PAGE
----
"The growth and development of people is the highest calling of leadership." - Harvey S. Firestone, Founder of Firestone Tire and Rubber Company
Here at Fierce, we’re in the business of helping others grow. And our clients are on all different paths in supporting their people’s development, from offering very sophisticated development programs to just starting on the path of giving options.
Regardless, the leaders we work with realize that developing their people is a critical piece for success.
This isn’t just a “check the box” – employees crave it. According to EdenRed, 68% of workers say training and development is the most important workplace policy, followed by working hours flexibility (74%), then promotion of health at work (72%). I’d argue it goes beyond the policy, because people truly want growth opportunities. So you must ask yourself: If this perk is highly desired, how do I help aid others’ development?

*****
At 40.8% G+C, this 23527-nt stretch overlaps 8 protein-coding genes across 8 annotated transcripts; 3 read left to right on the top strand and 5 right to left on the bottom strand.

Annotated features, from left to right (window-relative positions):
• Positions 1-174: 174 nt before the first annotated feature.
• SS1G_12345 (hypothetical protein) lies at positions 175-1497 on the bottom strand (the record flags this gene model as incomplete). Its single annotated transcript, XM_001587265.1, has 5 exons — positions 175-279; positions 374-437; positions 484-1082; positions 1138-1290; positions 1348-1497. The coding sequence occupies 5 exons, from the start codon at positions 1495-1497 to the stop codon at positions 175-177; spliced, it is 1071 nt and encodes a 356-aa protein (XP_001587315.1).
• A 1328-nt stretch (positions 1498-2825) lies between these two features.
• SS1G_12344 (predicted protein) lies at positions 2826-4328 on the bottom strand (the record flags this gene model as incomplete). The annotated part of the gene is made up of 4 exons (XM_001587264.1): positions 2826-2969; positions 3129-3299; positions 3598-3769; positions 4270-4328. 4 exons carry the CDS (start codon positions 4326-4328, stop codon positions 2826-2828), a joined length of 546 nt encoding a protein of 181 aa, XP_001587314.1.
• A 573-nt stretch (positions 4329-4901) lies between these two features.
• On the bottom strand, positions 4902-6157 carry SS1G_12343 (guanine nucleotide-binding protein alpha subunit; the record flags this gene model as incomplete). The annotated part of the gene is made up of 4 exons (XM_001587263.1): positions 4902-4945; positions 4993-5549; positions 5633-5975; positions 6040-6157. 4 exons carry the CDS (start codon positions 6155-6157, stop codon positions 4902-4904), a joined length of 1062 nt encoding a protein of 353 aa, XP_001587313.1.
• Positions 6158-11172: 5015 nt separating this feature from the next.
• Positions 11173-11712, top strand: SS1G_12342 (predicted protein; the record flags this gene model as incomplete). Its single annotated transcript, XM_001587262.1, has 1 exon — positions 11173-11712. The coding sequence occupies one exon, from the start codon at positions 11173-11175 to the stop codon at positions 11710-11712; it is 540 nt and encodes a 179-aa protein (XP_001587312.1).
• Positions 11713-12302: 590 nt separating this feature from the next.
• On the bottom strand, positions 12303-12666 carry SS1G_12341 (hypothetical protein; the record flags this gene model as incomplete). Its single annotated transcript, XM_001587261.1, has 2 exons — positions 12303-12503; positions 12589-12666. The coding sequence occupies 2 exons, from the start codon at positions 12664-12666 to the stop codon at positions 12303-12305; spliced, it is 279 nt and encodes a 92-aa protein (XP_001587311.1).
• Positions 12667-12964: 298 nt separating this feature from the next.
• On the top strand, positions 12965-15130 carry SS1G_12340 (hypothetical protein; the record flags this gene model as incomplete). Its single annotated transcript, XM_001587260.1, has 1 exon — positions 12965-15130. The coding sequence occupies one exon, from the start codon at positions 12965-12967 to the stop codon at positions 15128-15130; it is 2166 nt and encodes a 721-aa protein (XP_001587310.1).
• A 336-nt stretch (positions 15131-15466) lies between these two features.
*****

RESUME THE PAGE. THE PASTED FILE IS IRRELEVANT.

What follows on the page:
Some of the best leaders early in my career supported my growth and development more than any training program could. I would ask for opportunities to help them, and they would gladly accept and coach me along the way. These memories fueled my whole approach when I became a leader, and I know from observation that growing others requires intention to truly help them.
In the midst of crazy deadlines and moving quickly, I work hard to pause and make sure the people on my team have what they need and are being challenged in the right ways. I give stretch assignments and big projects. It can be uncomfortable for all involved, however, in the end, it pushes us all further. I am by no means perfect at this. However, I work hard to support a culture of development, because I know that the only way my team and results can grow is when we are all individually growing.
This week's tip is to develop others around you by sharing your skills and opportunities. There are many ways to do this. Encourage someone to shadow a meeting or call to learn. Delegate and give someone a big project that you feel they can do at about 70% of your level, and help fill in the gaps. Ask someone who is less experienced how they would approach something.
Bonus: This is a great way to build capacity for someone to help you when you are away or on vacation in the future.